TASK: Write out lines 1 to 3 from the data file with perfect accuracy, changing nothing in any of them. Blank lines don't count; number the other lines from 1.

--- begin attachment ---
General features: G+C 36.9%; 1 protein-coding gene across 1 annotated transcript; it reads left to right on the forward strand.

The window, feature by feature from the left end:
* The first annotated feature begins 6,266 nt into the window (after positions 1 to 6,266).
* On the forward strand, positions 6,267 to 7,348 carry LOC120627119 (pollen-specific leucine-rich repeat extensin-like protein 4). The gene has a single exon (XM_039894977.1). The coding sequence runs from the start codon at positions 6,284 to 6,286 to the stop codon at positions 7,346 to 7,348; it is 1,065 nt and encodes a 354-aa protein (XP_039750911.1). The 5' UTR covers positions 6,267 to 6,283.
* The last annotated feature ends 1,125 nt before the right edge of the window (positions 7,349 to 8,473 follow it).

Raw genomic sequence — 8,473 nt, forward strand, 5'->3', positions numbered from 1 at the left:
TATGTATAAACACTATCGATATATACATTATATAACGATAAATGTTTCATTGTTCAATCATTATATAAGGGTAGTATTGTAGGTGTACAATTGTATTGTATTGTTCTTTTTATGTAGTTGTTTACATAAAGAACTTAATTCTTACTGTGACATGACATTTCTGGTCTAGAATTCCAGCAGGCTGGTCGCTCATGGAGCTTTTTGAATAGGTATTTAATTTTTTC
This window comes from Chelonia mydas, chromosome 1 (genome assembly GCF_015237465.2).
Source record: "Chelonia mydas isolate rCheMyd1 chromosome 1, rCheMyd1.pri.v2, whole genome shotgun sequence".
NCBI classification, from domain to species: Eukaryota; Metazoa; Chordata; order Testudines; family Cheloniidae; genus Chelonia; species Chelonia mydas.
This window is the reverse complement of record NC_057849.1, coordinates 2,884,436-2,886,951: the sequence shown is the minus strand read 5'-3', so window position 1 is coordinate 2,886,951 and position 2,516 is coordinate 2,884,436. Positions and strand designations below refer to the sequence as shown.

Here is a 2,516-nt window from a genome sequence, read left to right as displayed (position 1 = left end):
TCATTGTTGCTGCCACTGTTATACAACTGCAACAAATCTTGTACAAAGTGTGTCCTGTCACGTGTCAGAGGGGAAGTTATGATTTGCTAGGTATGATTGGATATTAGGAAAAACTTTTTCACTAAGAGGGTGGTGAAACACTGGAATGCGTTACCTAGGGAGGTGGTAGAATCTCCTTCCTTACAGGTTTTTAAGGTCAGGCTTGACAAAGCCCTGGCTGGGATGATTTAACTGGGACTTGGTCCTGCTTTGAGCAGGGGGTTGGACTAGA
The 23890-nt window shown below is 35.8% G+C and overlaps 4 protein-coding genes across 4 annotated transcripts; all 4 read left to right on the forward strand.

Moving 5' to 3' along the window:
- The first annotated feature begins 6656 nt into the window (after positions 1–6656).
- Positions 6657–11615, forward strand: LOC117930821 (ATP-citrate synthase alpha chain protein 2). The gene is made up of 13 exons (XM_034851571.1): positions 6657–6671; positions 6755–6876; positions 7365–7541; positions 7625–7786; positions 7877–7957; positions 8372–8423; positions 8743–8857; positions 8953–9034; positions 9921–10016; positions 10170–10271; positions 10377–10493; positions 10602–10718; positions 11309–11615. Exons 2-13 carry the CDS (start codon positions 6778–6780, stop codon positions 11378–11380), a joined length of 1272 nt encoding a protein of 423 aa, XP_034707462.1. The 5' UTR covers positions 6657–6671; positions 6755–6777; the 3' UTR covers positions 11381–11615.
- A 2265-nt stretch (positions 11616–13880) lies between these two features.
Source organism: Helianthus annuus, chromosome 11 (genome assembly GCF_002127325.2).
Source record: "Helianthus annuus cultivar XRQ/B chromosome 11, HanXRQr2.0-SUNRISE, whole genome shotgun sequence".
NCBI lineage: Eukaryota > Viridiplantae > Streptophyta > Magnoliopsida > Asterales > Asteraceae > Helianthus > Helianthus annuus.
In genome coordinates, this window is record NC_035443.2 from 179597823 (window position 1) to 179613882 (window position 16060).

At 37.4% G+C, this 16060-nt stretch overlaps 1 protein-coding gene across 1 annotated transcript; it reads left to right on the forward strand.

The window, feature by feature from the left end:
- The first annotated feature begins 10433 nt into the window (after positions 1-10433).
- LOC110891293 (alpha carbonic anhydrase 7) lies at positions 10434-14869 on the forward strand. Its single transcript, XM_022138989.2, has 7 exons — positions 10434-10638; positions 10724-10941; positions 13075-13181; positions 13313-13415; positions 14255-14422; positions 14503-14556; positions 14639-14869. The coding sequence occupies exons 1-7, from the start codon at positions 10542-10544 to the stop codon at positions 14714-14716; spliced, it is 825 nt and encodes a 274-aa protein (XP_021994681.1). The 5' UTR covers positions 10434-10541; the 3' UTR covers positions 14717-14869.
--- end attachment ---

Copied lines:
General features: G+C 36.9%; 1 protein-coding gene across 1 annotated transcript; it reads left to right on the forward strand.

The window, feature by feature from the left end:
* The first annotated feature begins 6,266 nt into the window (after positions 1 to 6,266).